CHICAGO, IL - OCTOBER 18:  Residents cast ballots for the November 8 election at an early voting site on October 18, 2016 in Chicago, Illinois. With three weeks to go until election day, polls show Democratic candidate Hillary Clinton with a lead over GOP rival Donald Trump.  (Photo by Scott Olson/Getty Images)
Scott Olson/Getty Images
CHICAGO, IL - OCTOBER 18: Residents cast ballots for the November 8 election at an early voting site on October 18, 2016 in Chicago, Illinois. With three weeks to go until election day, polls show Democratic candidate Hillary Clinton with a lead over GOP rival Donald Trump. (Photo by Scott Olson/Getty Images)
Now playing
01:23
Poll: Most believe votes will be counted accurately
TV3
Now playing
01:01
Clinton: Children treated as political pawns
AUSTIN, TX - NOVEMBER 17:  Former U.S. Secretary of State Hillary Rodham Clinton signs copies of her new book 'What Happened' at BookPeople on November 17, 2017 in Austin, Texas.  (Photo by Rick Kern/WireImage)
Rick Kern/WireImage/WireImage
AUSTIN, TX - NOVEMBER 17: Former U.S. Secretary of State Hillary Rodham Clinton signs copies of her new book 'What Happened' at BookPeople on November 17, 2017 in Austin, Texas. (Photo by Rick Kern/WireImage)
Now playing
01:01
Hillary Clinton: That is an outright lie
Bill Clinton CBS Sunay Morning
cbs
Bill Clinton CBS Sunay Morning
Now playing
01:32
Bill Clinton reflects on Trump media coverage
President Donald Trump speaks at a rally at the Gaylord Opryland Resort and Convention Center, Tuesday, May 29, 2018, in Nashville, Tenn. (AP Photo/Andrew Harnik)
Andrew Harnik/AP
President Donald Trump speaks at a rally at the Gaylord Opryland Resort and Convention Center, Tuesday, May 29, 2018, in Nashville, Tenn. (AP Photo/Andrew Harnik)
Now playing
01:06
Trump: I drew in bigger crowds than Jay-Z
Getty Images
Now playing
01:34
Chelsea Clinton slams Ivanka over Trump support
CNNI
Now playing
01:39
Hillary Clinton trolls Trump with Russian hat
AUSTIN, TX - NOVEMBER 17:  Former U.S. Secretary of State Hillary Rodham Clinton signs copies of her new book 'What Happened' at BookPeople on November 17, 2017 in Austin, Texas.  (Photo by Rick Kern/WireImage)
Rick Kern/WireImage/WireImage
AUSTIN, TX - NOVEMBER 17: Former U.S. Secretary of State Hillary Rodham Clinton signs copies of her new book 'What Happened' at BookPeople on November 17, 2017 in Austin, Texas. (Photo by Rick Kern/WireImage)
Now playing
01:29
Clinton: Trump parrots what Putin says
US Democratic presidential candidate Hillary Clinton makes a concession speech after being defeated by Republican President-elect Donald Trump, as former President Bill Clinton looks on in New York on November 9, 2016. / AFP / JEWEL SAMAD        (Photo credit should read JEWEL SAMAD/AFP/Getty Images)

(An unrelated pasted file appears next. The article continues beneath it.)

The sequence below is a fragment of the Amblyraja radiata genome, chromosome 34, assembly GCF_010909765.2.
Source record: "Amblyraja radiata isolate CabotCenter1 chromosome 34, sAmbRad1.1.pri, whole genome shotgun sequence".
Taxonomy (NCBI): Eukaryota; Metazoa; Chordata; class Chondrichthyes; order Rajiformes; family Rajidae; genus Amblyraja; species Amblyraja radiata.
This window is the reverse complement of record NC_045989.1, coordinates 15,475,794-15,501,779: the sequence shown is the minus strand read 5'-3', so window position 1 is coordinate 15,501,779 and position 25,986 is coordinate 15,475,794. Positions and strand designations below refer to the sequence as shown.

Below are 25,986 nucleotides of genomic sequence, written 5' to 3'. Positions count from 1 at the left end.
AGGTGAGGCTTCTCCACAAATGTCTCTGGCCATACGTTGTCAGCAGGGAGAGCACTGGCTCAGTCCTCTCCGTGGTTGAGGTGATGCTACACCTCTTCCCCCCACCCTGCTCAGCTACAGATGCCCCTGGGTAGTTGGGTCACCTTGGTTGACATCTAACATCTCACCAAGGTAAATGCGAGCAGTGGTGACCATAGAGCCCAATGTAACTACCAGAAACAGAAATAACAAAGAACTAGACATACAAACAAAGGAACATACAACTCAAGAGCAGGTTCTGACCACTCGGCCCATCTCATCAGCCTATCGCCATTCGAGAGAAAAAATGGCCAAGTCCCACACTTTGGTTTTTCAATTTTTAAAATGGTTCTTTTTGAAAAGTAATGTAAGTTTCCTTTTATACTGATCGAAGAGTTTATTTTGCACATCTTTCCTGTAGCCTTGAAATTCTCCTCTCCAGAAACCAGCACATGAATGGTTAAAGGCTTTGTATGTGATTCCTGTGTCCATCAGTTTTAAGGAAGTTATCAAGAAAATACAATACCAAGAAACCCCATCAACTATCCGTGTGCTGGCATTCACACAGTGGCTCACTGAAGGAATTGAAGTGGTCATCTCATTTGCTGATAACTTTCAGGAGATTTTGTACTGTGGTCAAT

JEWEL SAMAD/AFP/Getty Images
US Democratic presidential candidate Hillary Clinton makes a concession speech after being defeated by Republican President-elect Donald Trump, as former President Bill Clinton looks on in New York on November 9, 2016. / AFP / JEWEL SAMAD (Photo credit should read JEWEL SAMAD/AFP/Getty Images)
Now playing
02:01
Clinton: What went right, wrong in 2016
ST LOUIS, MO - OCTOBER 09:  Democratic presidential nominee former Secretary of State Hillary Clinton (R) speaks as Republican presidential nominee Donald Trump looks on during the town hall debate at Washington University on October 9, 2016 in St Louis, Missouri. This is the second of three presidential debates scheduled prior to the November 8th election.  (Photo by Rick Wilking-Pool/Getty Images)
Pool/Getty Images
ST LOUIS, MO - OCTOBER 09: Democratic presidential nominee former Secretary of State Hillary Clinton (R) speaks as Republican presidential nominee Donald Trump looks on during the town hall debate at Washington University on October 9, 2016 in St Louis, Missouri. This is the second of three presidential debates scheduled prior to the November 8th election. (Photo by Rick Wilking-Pool/Getty Images)
Now playing
02:07
Clinton: I was thinking 'back up, you creep'
Podesta talks Trump and Clinton_00055625.jpg
Podesta talks Trump and Clinton_00055625.jpg
Now playing
07:09
Podesta: Clinton is under Trump's skin
Comedy Central
Now playing
01:05
Trevor Noah on the benefit of Trump's tweets
Drew Angerer/Chip Somodevilla/Getty Images
Now playing
02:59
Clinton and Trump aides clash
Republican presidential candidate Donald Trump speaks before introducing his newly selected vice presidential running mate Mike Pence, governor of Indiana, during an event at the Hilton Midtown Hotel, July 16, 2016 in New York City.
Drew Angerer/Getty Images
Republican presidential candidate Donald Trump speaks before introducing his newly selected vice presidential running mate Mike Pence, governor of Indiana, during an event at the Hilton Midtown Hotel, July 16, 2016 in New York City.
Now playing
02:52
Push back on Trump's voter fraud allegations